Fast forward to 2014, though, and work on a separate PHP core rewrite called PHPNG has progressed to the point where it is nearly ready for release. Naturally, this raises the question of whether PHPNG should become PHP 6, or if it should be called something else—the most obvious option being PHP 7. The PHP community has discussed this topic on several occasions in the past, but as PHPNG gets close to releasable status, the subject obviously takes on additional urgency.
On July 5, Andrea Faulds posted an RFC to the PHP development list asking that a vote be taken "to settle the matter once and for all." Faulds proposal was initially a simple "yes or no" vote on the name PHP 6. Zeev Suraski replied that this proposal was too simple, and that the options should at least pit PHP 6 against PHP 7 and the option to defer the decision until later.
In the subsequent list debate, considerable attention was devoted to crafting the wording of the proposition being voted on—in particular, to making sure that both the PHP 6 and PHP 7 options were fairly represented by text that supports the position.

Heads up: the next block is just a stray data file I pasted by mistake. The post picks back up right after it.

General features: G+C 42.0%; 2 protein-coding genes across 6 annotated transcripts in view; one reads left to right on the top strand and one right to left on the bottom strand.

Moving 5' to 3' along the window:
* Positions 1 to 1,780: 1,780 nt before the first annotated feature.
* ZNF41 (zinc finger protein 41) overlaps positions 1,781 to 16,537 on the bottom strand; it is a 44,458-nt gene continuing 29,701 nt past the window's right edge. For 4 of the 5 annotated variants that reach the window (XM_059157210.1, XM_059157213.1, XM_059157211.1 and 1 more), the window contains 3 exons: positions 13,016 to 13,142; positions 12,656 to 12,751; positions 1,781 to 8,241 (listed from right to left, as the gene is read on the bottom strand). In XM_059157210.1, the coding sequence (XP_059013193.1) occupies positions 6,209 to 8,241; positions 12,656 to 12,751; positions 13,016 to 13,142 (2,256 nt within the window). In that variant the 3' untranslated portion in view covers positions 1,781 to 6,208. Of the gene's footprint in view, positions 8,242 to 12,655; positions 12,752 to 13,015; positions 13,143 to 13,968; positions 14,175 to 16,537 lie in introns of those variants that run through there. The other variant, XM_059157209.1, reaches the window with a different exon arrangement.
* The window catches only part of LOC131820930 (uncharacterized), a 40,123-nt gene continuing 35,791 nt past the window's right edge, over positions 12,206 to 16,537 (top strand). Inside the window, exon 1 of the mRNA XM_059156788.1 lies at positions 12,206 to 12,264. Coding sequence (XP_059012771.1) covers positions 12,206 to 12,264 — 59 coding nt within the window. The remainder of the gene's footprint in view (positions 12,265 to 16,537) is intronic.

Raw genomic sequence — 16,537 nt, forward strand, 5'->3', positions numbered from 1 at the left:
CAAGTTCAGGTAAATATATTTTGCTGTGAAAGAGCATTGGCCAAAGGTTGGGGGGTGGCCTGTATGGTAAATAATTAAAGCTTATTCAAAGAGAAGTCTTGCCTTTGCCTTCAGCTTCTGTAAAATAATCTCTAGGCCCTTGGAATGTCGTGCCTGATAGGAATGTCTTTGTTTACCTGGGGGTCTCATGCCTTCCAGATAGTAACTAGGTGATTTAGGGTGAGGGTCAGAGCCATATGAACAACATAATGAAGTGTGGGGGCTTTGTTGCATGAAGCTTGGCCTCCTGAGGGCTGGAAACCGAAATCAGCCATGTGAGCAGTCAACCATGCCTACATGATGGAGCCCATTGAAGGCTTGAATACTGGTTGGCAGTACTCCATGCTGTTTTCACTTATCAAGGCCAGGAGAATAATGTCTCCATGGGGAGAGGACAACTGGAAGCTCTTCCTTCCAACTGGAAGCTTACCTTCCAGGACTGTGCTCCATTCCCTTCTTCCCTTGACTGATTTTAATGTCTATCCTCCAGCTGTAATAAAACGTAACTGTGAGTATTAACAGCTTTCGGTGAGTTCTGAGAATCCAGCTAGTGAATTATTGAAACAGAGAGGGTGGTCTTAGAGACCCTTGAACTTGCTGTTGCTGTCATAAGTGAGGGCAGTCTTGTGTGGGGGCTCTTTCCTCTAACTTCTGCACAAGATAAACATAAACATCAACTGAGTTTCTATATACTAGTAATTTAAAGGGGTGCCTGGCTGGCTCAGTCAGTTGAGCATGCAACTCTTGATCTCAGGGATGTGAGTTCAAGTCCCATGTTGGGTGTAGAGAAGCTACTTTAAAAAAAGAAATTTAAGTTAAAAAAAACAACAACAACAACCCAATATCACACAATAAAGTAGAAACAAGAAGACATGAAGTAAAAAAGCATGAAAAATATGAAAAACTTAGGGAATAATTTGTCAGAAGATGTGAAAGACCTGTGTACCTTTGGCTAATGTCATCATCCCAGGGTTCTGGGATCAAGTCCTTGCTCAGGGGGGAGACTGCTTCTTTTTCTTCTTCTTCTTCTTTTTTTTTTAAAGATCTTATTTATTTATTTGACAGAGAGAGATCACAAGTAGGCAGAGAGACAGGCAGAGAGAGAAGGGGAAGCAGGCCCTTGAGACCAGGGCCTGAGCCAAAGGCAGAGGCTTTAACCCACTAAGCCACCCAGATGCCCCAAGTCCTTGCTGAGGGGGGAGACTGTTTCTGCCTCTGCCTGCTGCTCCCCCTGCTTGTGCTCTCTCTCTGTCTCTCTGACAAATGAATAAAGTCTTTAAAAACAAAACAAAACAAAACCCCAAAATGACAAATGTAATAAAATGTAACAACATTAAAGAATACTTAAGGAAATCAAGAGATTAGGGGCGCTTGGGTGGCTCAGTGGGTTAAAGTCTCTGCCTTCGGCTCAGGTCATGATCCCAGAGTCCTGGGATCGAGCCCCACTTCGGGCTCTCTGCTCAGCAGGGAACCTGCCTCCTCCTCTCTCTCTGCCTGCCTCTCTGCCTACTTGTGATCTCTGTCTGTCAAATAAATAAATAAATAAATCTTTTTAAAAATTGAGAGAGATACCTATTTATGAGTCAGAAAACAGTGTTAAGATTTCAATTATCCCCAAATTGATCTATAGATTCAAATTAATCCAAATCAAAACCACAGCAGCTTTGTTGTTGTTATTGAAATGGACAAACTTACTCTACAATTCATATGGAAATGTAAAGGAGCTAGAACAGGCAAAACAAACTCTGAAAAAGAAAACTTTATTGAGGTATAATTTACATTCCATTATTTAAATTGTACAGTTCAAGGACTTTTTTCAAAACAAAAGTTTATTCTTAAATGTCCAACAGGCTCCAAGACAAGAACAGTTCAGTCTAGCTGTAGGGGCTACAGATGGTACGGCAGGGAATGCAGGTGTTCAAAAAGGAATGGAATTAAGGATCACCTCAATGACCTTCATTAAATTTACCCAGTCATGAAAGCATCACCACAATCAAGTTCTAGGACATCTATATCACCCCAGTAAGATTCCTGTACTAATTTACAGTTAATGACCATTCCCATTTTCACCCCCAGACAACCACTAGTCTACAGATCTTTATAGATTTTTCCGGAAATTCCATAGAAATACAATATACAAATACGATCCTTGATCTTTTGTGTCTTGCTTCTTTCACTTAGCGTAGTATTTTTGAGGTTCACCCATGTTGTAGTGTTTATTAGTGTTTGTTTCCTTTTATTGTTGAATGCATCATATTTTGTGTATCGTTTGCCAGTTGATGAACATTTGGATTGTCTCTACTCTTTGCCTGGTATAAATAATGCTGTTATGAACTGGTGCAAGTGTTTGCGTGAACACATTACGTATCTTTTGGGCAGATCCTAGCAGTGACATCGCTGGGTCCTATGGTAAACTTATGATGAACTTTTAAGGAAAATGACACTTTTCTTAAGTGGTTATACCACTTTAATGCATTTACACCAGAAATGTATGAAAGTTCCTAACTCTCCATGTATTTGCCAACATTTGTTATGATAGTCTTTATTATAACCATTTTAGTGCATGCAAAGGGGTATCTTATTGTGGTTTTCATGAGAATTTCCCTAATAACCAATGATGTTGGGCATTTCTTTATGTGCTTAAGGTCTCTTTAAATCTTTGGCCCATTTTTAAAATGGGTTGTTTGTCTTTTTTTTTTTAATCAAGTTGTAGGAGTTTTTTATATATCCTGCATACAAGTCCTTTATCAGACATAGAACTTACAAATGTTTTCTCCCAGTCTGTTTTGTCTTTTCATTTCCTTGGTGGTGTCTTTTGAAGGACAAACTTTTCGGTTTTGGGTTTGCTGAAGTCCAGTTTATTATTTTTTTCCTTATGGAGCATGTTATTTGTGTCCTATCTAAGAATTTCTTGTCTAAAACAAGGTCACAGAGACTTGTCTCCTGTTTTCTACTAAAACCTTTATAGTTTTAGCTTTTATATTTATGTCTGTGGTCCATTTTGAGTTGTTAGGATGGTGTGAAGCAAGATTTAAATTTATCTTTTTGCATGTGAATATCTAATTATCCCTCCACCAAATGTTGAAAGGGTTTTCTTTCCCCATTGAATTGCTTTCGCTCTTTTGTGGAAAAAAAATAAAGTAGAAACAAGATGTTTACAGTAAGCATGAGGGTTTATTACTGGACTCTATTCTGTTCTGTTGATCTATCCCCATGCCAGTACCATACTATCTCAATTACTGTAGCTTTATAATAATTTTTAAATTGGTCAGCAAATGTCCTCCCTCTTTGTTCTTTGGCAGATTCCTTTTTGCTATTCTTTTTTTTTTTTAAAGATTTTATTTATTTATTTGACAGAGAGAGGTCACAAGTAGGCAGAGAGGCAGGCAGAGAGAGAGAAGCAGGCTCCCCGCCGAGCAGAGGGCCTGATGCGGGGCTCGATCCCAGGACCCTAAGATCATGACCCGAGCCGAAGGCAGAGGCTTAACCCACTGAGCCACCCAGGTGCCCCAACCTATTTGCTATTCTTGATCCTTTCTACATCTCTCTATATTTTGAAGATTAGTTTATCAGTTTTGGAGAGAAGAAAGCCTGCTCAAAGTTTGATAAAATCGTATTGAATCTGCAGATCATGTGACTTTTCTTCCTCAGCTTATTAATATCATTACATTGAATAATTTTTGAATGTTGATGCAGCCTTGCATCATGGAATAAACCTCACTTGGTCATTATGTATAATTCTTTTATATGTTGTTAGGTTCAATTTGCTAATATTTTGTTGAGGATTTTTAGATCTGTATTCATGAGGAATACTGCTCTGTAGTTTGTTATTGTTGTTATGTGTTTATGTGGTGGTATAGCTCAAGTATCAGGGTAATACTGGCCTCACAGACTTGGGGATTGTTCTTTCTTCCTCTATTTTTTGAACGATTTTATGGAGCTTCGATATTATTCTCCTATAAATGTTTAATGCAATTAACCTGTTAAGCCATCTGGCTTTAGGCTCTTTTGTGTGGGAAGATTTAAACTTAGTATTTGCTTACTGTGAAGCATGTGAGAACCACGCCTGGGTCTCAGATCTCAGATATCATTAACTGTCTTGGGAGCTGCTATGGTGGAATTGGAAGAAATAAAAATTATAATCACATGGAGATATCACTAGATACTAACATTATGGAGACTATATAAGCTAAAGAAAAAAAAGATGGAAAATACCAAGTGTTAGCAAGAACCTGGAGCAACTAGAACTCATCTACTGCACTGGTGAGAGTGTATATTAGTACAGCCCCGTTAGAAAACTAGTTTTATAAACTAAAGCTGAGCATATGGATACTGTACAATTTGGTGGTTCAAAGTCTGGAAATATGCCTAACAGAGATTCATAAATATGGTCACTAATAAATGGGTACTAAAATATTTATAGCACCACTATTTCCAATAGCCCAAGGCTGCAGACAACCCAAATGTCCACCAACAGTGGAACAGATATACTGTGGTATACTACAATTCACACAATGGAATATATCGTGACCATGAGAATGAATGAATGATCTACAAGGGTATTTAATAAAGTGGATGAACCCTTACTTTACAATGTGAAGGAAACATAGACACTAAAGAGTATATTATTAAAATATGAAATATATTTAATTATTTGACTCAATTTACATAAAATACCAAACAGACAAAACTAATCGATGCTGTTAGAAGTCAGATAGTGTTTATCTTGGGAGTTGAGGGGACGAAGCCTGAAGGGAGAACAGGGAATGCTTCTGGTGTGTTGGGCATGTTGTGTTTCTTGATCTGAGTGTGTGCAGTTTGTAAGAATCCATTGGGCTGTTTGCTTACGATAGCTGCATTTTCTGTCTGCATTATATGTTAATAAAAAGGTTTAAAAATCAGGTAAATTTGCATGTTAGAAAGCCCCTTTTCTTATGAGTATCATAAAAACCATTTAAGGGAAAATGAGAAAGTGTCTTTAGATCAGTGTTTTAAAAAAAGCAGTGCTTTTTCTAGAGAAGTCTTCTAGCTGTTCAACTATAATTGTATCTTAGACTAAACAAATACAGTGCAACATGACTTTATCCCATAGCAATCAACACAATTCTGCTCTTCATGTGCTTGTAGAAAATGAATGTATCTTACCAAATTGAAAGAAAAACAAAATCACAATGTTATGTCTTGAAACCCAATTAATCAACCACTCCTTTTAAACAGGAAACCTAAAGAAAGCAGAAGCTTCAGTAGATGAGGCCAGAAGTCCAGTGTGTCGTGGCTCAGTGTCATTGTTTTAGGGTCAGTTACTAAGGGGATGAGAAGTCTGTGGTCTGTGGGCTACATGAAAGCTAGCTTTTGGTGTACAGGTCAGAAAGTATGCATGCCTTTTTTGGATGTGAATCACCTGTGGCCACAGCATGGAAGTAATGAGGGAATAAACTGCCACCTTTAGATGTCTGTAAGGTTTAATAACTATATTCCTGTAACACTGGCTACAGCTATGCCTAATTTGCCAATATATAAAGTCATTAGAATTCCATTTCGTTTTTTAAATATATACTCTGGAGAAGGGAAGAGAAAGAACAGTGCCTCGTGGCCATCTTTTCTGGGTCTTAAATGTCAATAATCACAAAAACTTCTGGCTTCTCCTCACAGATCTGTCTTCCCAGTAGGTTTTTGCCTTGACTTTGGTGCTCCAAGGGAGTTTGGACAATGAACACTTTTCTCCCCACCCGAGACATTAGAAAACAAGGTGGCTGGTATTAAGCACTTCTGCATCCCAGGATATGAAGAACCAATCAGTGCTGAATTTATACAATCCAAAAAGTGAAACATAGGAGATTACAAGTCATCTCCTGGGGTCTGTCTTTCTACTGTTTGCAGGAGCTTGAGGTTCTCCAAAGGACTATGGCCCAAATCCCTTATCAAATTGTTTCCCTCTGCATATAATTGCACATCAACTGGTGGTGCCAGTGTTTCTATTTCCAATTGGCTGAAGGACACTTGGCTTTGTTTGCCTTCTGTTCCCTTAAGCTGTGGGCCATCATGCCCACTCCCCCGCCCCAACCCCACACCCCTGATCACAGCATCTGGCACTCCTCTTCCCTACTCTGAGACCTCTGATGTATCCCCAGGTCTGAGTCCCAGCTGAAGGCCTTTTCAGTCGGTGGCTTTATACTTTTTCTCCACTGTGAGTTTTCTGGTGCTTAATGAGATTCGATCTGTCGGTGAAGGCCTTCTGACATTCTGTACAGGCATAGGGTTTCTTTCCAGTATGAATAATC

The main objection to the name PHP 6 is its association with the abandoned Unicode refactoring effort of 2005. Not only was that project referred to as PHP 6 at the time, but there is published material that discusses it by that name—including web articles, archived conference talks, and a multitude of printed books. It might be clear by examining the dates of those books that they do not discuss a PHP 6.0 released in 2014 or (more likely) 2015, but there is still potential for confusion, since the PHPNG codebase is an entirely separate affair. Books, unlike web pages, cannot be silently updated, and for years numerous copies purporting to instruct the reader on PHP 6 have been occupying the shelves in bookstores and going home with shoppers. In addition, the failure of the 2005 effort has resulted in a lot of material criticizing PHP 6, some of which could be misunderstood as criticism of the new release.
On the other hand, the case for calling the next major release PHP 6 focuses on continuity with the established version-numbering scheme. Skipping a number is not addressed by the project's official release process, and it would likely confuse users to jump from 5 to 7 . As for the existing references to the 2005 project as PHP 6, eventually, the argument goes, new articles and books will be written about the new release and will supplant the old material. In addition, there are already colloquial references to PHPNG as PHP 6 within the community, so there is potential user confusion to be found in either path. Furthermore, while the 2005 effort was referred to as PHP 6 in its development branch, that designation was never used as a Git tag, which would complicate its recycling as a practical matter.